1: engage the audience – it’s often not what you do, it’s how you do it.  Use a range of engagement devises: visuals, props, questions, demonstrations, storytelling…

2: avoid death by powerpoint – by all means use powerpoint, but use it imaginatively! Use visuals, colour, movement…, and when/if using text, remember…

3: less is more – fewer words, fewer sentences, less text.  Remember, it is meant to be a visual aid!!

4: why are they there? – what do they want to know?  what do you want to tell them?  Make sure your presentation answers both or either of these questions

5: use hooks – a hook is a verbal or visual tag that helps you create interest; explain the point you are making; and makes the message more memorable.  Music can do this very effectively, too….

6:  beginning – use this 5-point starter: welcome; name; purpose + timescale; questions now or later; support material.  “Good morning!  My name’s Arnie, and I’d like to spend the next 20 minutes ………  If you have any questions, please save them for the Q&A session at the end, when you can also pick up a copy of this presentation, if you wish”  Something along these lines, tailored to your taste and style – but worth learning as a mantra, to help you over those initial nerves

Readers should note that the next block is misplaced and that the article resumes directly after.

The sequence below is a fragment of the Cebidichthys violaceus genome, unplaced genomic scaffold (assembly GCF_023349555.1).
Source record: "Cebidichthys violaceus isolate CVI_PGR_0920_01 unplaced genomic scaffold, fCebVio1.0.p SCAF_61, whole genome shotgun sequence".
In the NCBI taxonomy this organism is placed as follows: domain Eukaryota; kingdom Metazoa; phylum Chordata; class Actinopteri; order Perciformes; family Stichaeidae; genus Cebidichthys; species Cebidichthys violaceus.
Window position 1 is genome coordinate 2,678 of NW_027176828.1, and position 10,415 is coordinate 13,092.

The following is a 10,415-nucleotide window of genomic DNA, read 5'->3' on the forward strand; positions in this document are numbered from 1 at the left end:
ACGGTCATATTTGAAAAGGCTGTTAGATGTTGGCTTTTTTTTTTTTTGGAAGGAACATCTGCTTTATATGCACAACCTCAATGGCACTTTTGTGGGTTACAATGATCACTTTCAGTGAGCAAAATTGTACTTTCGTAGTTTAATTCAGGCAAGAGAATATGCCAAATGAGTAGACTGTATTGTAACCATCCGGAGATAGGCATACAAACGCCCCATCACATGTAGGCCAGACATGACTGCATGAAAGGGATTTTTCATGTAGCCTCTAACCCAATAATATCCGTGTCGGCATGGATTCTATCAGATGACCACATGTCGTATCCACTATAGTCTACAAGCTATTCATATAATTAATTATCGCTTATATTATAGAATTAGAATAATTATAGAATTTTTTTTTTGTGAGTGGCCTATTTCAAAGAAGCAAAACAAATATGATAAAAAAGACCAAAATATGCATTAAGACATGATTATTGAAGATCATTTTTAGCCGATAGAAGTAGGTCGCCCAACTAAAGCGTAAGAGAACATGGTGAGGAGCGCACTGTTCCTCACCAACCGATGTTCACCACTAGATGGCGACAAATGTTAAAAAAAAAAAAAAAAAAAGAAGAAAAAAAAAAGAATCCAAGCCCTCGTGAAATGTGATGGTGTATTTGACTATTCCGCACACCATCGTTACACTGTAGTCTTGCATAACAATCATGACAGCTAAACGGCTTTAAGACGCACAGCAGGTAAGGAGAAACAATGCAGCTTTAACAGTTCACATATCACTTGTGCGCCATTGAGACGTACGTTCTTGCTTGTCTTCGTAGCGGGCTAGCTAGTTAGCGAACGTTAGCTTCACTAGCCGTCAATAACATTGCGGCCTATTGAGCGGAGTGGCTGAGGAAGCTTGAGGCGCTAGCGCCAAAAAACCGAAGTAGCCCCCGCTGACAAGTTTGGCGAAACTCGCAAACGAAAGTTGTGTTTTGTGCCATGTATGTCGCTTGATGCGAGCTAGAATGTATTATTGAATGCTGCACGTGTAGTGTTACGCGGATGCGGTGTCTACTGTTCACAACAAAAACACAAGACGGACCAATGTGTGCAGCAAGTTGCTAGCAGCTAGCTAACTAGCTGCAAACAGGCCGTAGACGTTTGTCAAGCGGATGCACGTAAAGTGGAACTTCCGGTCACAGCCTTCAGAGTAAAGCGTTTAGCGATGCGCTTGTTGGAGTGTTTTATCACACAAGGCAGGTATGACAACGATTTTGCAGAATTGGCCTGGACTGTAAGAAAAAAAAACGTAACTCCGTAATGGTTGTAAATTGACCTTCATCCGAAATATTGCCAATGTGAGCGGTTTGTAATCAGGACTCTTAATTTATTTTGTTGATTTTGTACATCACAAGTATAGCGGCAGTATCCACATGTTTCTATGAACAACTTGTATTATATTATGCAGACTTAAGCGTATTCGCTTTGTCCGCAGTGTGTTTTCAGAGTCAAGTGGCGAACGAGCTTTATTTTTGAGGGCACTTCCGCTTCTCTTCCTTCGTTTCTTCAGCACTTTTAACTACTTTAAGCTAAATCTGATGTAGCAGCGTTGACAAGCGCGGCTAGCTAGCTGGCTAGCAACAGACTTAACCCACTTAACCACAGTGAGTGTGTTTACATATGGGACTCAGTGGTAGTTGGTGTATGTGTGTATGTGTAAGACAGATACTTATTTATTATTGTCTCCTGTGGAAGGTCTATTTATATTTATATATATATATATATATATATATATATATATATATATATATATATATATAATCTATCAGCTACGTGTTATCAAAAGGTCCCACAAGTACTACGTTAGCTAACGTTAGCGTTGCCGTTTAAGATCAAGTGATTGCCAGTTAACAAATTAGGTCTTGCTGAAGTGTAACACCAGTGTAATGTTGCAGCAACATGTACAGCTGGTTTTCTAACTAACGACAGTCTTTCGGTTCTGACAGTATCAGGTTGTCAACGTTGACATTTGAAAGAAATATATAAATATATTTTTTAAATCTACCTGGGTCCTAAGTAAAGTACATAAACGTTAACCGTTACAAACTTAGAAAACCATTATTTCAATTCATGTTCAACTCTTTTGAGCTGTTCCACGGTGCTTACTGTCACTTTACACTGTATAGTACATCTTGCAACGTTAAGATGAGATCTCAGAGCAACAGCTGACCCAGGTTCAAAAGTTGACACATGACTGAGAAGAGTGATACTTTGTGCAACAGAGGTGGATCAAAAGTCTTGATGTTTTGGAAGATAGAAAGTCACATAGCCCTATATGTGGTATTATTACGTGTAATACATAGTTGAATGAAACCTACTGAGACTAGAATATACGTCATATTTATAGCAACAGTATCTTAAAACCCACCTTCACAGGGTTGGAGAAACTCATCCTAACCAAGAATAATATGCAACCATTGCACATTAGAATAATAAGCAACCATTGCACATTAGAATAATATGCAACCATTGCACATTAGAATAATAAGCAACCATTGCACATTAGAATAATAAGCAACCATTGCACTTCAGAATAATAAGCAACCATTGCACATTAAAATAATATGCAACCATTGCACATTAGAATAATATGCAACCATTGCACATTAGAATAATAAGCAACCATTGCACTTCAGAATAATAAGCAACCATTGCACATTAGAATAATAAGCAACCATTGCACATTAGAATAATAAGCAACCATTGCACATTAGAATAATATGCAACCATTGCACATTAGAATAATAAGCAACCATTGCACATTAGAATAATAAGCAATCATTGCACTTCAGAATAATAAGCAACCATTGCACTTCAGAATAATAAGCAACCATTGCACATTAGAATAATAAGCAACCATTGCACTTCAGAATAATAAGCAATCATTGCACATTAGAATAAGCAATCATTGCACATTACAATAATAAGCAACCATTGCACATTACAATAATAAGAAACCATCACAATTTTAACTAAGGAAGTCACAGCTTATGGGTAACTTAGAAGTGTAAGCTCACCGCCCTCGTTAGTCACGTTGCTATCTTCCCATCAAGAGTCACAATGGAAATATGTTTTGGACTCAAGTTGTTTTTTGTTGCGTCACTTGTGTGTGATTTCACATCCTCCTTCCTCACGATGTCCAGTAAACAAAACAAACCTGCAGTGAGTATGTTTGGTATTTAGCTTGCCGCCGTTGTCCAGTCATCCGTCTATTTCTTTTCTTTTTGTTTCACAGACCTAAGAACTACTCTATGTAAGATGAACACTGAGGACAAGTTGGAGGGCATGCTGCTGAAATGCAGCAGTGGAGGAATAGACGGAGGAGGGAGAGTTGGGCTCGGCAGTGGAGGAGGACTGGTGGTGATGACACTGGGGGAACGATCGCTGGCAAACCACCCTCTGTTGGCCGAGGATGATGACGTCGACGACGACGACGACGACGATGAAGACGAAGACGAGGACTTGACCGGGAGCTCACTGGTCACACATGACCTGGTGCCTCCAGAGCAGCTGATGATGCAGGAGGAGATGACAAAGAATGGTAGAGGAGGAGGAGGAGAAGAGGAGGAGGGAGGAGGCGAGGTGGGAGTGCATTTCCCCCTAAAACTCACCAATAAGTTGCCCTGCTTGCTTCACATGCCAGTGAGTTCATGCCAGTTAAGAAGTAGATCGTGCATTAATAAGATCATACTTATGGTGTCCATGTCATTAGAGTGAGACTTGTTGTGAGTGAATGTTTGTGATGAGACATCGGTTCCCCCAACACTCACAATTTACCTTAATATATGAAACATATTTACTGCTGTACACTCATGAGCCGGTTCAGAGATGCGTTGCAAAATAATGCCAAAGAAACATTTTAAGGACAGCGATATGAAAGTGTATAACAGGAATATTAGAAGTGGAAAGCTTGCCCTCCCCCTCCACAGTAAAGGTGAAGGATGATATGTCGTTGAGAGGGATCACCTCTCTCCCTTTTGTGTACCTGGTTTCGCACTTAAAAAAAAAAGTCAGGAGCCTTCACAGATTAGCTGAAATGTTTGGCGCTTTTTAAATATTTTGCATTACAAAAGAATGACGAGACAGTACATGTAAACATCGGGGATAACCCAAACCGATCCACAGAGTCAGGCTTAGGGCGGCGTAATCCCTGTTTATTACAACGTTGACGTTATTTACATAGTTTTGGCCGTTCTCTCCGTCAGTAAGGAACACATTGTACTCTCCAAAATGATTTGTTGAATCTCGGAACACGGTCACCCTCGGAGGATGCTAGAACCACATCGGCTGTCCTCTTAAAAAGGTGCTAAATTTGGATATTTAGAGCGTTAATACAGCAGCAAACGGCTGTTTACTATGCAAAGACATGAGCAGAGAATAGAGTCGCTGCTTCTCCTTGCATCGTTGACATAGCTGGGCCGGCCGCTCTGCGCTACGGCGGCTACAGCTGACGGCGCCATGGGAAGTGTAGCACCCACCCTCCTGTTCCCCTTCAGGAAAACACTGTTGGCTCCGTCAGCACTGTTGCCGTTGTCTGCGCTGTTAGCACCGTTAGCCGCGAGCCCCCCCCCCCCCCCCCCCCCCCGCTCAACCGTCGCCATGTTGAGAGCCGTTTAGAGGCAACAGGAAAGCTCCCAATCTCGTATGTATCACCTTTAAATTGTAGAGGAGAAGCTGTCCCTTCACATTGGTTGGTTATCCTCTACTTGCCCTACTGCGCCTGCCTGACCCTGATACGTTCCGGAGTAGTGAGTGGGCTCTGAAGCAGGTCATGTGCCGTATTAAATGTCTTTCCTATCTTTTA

7: prepare – 5 key things to think about -and get right:  audience (who, why, size); topic (what, why, how); venue (where, seating, lighting, facilities); aids (equipment, technology, plan b if it fails); me (clothing, water, notes, positive state management)

8: initial eye contact – if you’re nervous, then get yourself ready to start, and when you’re ready: think of something that gives you pleasure in life…anything…. are you  thinking of something now?  And if so, are you smiling?  THAT’s the smile you need to start your presentation – one that comes from within, and is natural.  So keep that image in mind, and as you are ready to start – switch quickly but briefly to that image, look at your audience, and say…”good morning..” (or whatever). You will show them a relaxed and happy face…

9: difficult questions – there are four good ways of dealing with a difficult question: 1) say you don’t know, and leave it at that; 2) say you don’t know but offer to find out (this commits you to extra work – but also provides you with a reason for a follow up conversation….); 3) say you don’t know, but guess – eg “I don’t know, but my guess would be….” – then it’s up to your questioner whether it is acceptable or not (most will be happy with this); 4) say you don’t know, but ask if anyone in the audience has the answer….

10: closing – think about how you want to end.  During questions, it’s a good idea to say ‘”I’ll take one more, and then we’ll close” – this lets everyone know we’re coming to an end.  Then, at the very end – thank them for coming, listening, participating (whichever is most appropriate); remind them to pick up any materials; tell them what happens next, and (if using visual aids) leave your contact details on the screen, with a ‘thank you’.

Leave a Reply